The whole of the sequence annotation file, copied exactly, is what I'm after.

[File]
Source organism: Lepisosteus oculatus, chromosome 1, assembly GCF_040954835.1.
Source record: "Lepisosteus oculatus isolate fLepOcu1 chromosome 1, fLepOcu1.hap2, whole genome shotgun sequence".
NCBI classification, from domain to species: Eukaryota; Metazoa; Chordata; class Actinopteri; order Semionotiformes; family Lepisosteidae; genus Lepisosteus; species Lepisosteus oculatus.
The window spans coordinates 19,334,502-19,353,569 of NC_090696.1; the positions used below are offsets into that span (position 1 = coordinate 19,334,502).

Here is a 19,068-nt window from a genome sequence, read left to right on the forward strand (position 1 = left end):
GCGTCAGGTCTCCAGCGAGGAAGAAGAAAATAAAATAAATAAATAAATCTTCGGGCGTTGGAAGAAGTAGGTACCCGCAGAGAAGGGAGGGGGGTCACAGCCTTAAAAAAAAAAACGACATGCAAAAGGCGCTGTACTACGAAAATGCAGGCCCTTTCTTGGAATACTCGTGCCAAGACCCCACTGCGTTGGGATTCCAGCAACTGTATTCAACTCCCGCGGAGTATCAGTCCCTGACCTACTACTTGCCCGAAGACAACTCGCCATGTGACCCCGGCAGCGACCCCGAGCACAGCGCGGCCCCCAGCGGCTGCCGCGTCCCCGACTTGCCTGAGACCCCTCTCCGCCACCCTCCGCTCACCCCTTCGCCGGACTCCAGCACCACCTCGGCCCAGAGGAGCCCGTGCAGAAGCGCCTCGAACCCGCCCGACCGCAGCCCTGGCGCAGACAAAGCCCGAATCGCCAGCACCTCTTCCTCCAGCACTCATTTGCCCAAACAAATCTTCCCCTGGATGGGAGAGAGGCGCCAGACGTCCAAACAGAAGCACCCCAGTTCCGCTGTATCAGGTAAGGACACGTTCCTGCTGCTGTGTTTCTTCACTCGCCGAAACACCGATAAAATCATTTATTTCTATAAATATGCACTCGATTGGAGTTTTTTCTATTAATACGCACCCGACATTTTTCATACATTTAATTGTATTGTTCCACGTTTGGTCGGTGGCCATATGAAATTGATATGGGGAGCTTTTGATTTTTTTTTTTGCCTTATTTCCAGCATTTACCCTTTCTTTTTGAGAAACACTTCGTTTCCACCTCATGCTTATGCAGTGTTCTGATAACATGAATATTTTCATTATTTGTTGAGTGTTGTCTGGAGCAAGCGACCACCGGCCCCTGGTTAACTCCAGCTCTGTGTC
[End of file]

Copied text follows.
Source organism: Lepisosteus oculatus, chromosome 1, assembly GCF_040954835.1.
Source record: "Lepisosteus oculatus isolate fLepOcu1 chromosome 1, fLepOcu1.hap2, whole genome shotgun sequence".
NCBI classification, from domain to species: Eukaryota; Metazoa; Chordata; class Actinopteri; order Semionotiformes; family Lepisosteidae; genus Lepisosteus; species Lepisosteus oculatus.
The window spans coordinates 19,334,502-19,353,569 of NC_090696.1; the positions used below are offsets into that span (position 1 = coordinate 19,334,502).

Here is a 19,068-nt window from a genome sequence, read left to right on the forward strand (position 1 = left end):
GCGTCAGGTCTCCAGCGAGGAAGAAGAAAATAAAATAAATAAATAAATCTTCGGGCGTTGGAAGAAGTAGGTACCCGCAGAGAAGGGAGGGGGGTCACAGCCTTAAAAAAAAAAACGACATGCAAAAGGCGCTGTACTACGAAAATGCAGGCCCTTTCTTGGAATACTCGTGCCAAGACCCCACTGCGTTGGGATTCCAGCAACTGTATTCAACTCCCGCGGAGTATCAGTCCCTGACCTACTACTTGCCCGAAGACAACTCGCCATGTGACCCCGGCAGCGACCCCGAGCACAGCGCGGCCCCCAGCGGCTGCCGCGTCCCCGACTTGCCTGAGACCCCTCTCCGCCACCCTCCGCTCACCCCTTCGCCGGACTCCAGCACCACCTCGGCCCAGAGGAGCCCGTGCAGAAGCGCCTCGAACCCGCCCGACCGCAGCCCTGGCGCAGACAAAGCCCGAATCGCCAGCACCTCTTCCTCCAGCACTCATTTGCCCAAACAAATCTTCCCCTGGATGGGAGAGAGGCGCCAGACGTCCAAACAGAAGCACCCCAGTTCCGCTGTATCAGGTAAGGACACGTTCCTGCTGCTGTGTTTCTTCACTCGCCGAAACACCGATAAAATCATTTATTTCTATAAATATGCACTCGATTGGAGTTTTTTCTATTAATACGCACCCGACATTTTTCATACATTTAATTGTATTGTTCCACGTTTGGTCGGTGGCCATATGAAATTGATATGGGGAGCTTTTGATTTTTTTTTTTGCCTTATTTCCAGCATTTACCCTTTCTTTTTGAGAAACACTTCGTTTCCACCTCATGCTTATGCAGTGTTCTGATAACATGAATATTTTCATTATTTGTTGAGTGTTGTCTGGAGCAAGCGACCACCGGCCCCTGGTTAACTCCAGCTCTGTGTC